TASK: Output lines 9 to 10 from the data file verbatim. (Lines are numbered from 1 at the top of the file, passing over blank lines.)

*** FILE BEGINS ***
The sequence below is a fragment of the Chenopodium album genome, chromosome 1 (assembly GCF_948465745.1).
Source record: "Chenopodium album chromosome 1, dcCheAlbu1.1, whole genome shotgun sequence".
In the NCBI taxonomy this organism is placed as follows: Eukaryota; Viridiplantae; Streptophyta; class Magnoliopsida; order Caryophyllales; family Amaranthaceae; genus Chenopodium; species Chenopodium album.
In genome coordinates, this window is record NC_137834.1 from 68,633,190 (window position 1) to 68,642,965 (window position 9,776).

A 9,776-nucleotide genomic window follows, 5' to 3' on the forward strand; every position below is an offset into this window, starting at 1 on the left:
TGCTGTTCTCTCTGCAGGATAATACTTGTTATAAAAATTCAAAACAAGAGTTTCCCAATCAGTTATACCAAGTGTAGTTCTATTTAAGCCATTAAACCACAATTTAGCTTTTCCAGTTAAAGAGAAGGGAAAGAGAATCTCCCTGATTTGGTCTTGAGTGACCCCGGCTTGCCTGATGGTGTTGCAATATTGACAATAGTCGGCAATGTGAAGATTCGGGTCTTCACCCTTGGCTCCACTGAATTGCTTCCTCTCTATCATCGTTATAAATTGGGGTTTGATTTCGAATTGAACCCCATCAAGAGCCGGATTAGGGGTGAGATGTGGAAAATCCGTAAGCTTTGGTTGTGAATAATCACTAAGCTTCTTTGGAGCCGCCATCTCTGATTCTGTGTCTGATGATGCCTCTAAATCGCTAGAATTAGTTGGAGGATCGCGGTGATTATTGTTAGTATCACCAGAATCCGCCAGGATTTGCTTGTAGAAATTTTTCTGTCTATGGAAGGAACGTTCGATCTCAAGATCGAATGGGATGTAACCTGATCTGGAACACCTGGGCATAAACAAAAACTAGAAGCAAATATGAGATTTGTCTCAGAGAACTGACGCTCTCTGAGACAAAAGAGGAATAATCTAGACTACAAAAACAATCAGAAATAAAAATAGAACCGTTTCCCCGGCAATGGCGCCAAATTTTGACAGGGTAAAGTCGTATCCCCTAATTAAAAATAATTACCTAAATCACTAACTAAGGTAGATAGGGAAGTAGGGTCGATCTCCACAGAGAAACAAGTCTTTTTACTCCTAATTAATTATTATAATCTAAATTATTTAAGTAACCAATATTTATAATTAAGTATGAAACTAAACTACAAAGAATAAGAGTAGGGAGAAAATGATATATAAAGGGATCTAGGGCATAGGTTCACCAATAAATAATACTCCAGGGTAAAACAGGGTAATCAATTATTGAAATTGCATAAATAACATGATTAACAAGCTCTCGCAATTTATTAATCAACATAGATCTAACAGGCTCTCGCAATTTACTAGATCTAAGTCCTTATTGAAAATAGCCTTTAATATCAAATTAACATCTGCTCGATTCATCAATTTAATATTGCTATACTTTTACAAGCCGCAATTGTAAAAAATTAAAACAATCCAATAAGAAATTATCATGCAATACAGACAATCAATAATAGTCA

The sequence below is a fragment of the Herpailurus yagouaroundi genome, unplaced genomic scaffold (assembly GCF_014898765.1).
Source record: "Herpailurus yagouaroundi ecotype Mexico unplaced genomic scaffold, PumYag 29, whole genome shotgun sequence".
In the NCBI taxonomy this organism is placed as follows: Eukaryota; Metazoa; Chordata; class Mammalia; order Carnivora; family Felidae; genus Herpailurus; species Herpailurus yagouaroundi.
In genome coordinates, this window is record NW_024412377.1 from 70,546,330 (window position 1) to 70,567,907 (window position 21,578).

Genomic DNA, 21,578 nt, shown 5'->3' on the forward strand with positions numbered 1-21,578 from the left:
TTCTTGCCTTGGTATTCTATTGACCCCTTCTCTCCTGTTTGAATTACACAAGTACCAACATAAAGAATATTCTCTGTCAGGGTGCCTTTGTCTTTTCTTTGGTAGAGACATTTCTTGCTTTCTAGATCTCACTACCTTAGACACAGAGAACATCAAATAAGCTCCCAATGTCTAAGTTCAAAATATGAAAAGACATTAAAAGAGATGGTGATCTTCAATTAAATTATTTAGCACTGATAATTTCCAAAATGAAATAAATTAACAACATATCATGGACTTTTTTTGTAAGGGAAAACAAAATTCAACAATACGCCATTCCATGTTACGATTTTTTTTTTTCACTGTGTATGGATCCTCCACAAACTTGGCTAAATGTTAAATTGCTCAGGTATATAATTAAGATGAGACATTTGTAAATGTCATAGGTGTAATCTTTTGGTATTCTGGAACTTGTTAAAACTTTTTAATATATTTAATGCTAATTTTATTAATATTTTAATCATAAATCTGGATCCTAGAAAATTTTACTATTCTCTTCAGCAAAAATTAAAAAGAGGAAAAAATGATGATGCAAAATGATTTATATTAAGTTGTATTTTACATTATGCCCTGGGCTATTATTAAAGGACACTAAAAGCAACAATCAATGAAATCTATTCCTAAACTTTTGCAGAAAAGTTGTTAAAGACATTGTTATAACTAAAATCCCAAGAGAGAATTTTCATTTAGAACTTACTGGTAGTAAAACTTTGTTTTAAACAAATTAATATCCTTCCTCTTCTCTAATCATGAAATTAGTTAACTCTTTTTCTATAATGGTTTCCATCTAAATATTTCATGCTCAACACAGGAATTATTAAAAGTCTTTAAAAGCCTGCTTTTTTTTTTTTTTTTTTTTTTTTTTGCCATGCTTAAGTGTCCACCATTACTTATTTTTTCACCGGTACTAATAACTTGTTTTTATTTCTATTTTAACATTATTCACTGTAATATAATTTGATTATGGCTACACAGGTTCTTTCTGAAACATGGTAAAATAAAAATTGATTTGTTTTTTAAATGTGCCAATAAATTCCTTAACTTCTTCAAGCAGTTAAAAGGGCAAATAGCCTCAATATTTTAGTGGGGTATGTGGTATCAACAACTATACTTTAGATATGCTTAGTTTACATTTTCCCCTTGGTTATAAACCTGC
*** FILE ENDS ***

In the NCBI taxonomy this organism is placed as follows: Eukaryota; Metazoa; Chordata; class Mammalia; order Carnivora; family Felidae; genus Herpailurus; species Herpailurus yagouaroundi.
In genome coordinates, this window is record NW_024412377.1 from 70,546,330 (window position 1) to 70,567,907 (window position 21,578).